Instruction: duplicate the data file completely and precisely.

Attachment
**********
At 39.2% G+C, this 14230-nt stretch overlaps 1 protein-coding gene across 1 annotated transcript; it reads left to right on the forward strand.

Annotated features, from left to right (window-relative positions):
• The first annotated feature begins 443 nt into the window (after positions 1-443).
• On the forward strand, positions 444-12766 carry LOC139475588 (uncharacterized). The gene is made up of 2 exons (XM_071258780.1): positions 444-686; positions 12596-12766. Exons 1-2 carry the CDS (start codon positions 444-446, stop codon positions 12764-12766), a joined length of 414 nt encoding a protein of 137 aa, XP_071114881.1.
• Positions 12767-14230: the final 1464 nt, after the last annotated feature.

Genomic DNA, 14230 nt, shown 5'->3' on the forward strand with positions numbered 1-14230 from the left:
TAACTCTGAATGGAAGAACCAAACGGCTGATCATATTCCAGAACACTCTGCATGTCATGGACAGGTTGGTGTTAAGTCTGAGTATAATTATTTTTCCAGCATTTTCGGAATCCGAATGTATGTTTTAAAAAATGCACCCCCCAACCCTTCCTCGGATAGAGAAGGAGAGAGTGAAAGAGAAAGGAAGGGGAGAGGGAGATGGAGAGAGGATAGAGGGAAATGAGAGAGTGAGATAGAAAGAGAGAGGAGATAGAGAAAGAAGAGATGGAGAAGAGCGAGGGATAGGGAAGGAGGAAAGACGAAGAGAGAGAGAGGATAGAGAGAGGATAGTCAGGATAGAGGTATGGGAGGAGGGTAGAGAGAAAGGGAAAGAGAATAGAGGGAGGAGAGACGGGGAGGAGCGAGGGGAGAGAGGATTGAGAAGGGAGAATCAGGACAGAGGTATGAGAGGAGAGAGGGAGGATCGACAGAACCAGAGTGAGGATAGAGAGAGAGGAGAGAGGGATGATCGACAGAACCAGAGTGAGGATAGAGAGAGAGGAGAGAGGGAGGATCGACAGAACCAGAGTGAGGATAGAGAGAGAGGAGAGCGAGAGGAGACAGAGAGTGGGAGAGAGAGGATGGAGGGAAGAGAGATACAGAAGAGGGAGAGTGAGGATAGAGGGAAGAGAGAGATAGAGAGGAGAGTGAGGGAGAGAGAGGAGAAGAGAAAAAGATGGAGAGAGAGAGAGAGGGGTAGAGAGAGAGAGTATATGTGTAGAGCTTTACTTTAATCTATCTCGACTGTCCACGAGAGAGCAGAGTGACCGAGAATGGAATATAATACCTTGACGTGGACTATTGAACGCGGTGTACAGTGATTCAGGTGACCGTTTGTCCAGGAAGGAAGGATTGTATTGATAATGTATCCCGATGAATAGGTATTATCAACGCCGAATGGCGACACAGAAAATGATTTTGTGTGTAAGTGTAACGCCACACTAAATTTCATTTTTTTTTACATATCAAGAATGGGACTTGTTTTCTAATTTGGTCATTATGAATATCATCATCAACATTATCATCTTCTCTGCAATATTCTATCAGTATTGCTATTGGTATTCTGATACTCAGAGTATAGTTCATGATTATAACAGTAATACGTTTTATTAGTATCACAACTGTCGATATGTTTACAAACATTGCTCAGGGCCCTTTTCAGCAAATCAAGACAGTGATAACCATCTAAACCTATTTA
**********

At 39.2% G+C, this 14230-nt stretch overlaps 1 protein-coding gene across 1 annotated transcript; it reads left to right on the forward strand.

Annotated features, from left to right (window-relative positions):
• The first annotated feature begins 443 nt into the window (after positions 1-443).
• On the forward strand, positions 444-12766 carry LOC139475588 (uncharacterized). The gene is made up of 2 exons (XM_071258780.1): positions 444-686; positions 12596-12766. Exons 1-2 carry the CDS (start codon positions 444-446, stop codon positions 12764-12766), a joined length of 414 nt encoding a protein of 137 aa, XP_071114881.1.
• Positions 12767-14230: the final 1464 nt, after the last annotated feature.

Genomic DNA, 14230 nt, shown 5'->3' on the forward strand with positions numbered 1-14230 from the left:
TAACTCTGAATGGAAGAACCAAACGGCTGATCATATTCCAGAACACTCTGCATGTCATGGACAGGTTGGTGTTAAGTCTGAGTATAATTATTTTTCCAGCATTTTCGGAATCCGAATGTATGTTTTAAAAAATGCACCCCCCAACCCTTCCTCGGATAGAGAAGGAGAGAGTGAAAGAGAAAGGAAGGGGAGAGGGAGATGGAGAGAGGATAGAGGGAAATGAGAGAGTGAGATAGAAAGAGAGAGGAGATAGAGAAAGAAGAGATGGAGAAGAGCGAGGGATAGGGAAGGAGGAAAGACGAAGAGAGAGAGAGGATAGAGAGAGGATAGTCAGGATAGAGGTATGGGAGGAGGGTAGAGAGAAAGGGAAAGAGAATAGAGGGAGGAGAGACGGGGAGGAGCGAGGGGAGAGAGGATTGAGAAGGGAGAATCAGGACAGAGGTATGAGAGGAGAGAGGGAGGATCGACAGAACCAGAGTGAGGATAGAGAGAGAGGAGAGAGGGATGATCGACAGAACCAGAGTGAGGATAGAGAGAGAGGAGAGAGGGAGGATCGACAGAACCAGAGTGAGGATAGAGAGAGAGGAGAGCGAGAGGAGACAGAGAGTGGGAGAGAGAGGATGGAGGGAAGAGAGATACAGAAGAGGGAGAGTGAGGATAGAGGGAAGAGAGAGATAGAGAGGAGAGTGAGGGAGAGAGAGGAGAAGAGAAAAAGATGGAGAGAGAGAGAGAGGGGTAGAGAGAGAGAGTATATGTGTAGAGCTTTACTTTAATCTATCTCGACTGTCCACGAGAGAGCAGAGTGACCGAGAATGGAATATAATACCTTGACGTGGACTATTGAACGCGGTGTACAGTGATTCAGGTGACCGTTTGTCCAGGAAGGAAGGATTGTATTGATAATGTATCCCGATGAATAGGTATTATCAACGCCGAATGGCGACACAGAAAATGATTTTGTGTGTAAGTGTAACGCCACACTAAATTTCATTTTTTTTTACATATCAAGAATGGGACTTGTTTTCTAATTTGGTCATTATGAATATCATCATCAACATTATCATCTTCTCTGCAATATTCTATCAGTATTGCTATTGGTATTCTGATACTCAGAGTATAGTTCATGATTATAACAGTAATACGTTTTATTAGTATCACAACTGTCGATATGTTTACAAACATTGCTCAGGGCCCTTTTCAGCAAATCAAGACAGTGATAACCATCTAAACCTATTTA